As I said earlier, I had just downloaded LightBurn, this is not my usual weapon of choice with the laser, but I am open to change and always like to learn new stuff, so after a lot of pushing various buttons and watching tutorial videos I got the image to start to burn. For those of you that use LightBurn already, you could have told me what I was doing wrong, however I ploughed on expecting perfection now that I’d got it set up to use the Rotary tool.

It did burn the image perfectly proportioned in exactly the position I wanted, but very lightly, nowhere near the burn that I’d got with LaserGRBL, so next I had to start investigating why my power output didn’t seem as high. Yes, ok LightBurn gurus, I needed to change more settings, it took time but I got the idea in the end.

For anyone else that hasn’t used it before, these are the settings to change and where to change them in LightBurn:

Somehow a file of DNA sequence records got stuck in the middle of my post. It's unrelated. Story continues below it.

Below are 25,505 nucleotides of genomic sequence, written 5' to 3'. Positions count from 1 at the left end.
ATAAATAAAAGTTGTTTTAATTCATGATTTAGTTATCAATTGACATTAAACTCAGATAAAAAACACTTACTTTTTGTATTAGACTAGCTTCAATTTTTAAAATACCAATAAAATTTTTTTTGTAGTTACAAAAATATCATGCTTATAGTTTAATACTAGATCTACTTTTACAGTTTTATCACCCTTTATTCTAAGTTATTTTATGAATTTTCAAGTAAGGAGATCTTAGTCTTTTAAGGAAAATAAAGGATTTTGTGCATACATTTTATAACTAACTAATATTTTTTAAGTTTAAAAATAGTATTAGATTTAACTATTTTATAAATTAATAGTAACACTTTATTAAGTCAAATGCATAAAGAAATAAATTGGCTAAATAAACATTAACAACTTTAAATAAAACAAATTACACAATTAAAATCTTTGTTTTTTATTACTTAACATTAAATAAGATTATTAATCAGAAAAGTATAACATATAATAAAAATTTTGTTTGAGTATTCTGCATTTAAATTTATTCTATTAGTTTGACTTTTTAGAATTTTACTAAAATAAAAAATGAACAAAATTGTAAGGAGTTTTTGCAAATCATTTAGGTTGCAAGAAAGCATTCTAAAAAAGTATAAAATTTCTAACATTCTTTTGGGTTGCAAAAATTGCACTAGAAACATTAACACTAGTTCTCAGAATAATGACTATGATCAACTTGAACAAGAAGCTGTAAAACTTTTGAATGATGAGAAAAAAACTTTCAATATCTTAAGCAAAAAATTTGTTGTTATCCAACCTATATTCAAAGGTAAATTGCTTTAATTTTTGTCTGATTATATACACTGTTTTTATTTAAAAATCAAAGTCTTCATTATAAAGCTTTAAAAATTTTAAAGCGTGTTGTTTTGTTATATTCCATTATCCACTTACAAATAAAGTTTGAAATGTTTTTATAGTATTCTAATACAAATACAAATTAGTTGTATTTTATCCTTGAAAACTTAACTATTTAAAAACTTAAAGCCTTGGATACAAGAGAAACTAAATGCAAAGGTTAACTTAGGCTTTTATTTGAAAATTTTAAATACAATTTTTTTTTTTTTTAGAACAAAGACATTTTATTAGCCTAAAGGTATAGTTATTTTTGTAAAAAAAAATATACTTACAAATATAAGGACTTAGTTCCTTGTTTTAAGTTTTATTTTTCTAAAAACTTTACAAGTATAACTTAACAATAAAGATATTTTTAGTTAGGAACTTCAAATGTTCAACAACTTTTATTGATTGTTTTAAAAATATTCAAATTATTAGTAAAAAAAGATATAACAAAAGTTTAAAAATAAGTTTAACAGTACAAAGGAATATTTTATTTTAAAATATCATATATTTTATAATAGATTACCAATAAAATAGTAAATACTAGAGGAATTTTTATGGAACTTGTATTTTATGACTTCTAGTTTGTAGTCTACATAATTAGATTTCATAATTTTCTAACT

In the Laser window, click Enable Rotary.

Go to Console – type $$ and press enter, make sure you do a screenshot of the settings (that way you have a record of what they were before you play about with them), so you can return to your usual settings.

Type $30=1000 then enter

Type $31=0 then enter

Type $32=1 then enter

Device Settings

Change S-Value Max = 1000

Therefore having by this point sacrificed 3 stainless steel cups, I waited with baited breath to see the result once I’d painted water based paint on another one.

A bit patchy, (blame my painting), but perfect proportions and very clear marks, so next with matt white sticky back paper – I’d used all the vinyl by this point and as I personally prefer the barely there etching on stainless, I turned down the power…

Having now tried with water based paint, vinyl, sticky back paper, wet tissue paper (yes, you read that right), it all works to a degree. I personally like using the water based paint as its so easy to clean off once its done, but you might prefer the vinyl, try it all and see what works for you, you’ll be really happy you did.

The thing I like most about YoraHome and their products is that I can produce some amazing results and let my latent creativity run riot! If you already have a Yora 6550 you really ought to get the Yora RotatePro Module for the 6550 and riot with me. I’m now wondering what I can try next...

Oh and by the way, as I hate anything beating me, I went back to LaserGRBL and adjusted some settings and got this perfectly proportioned output.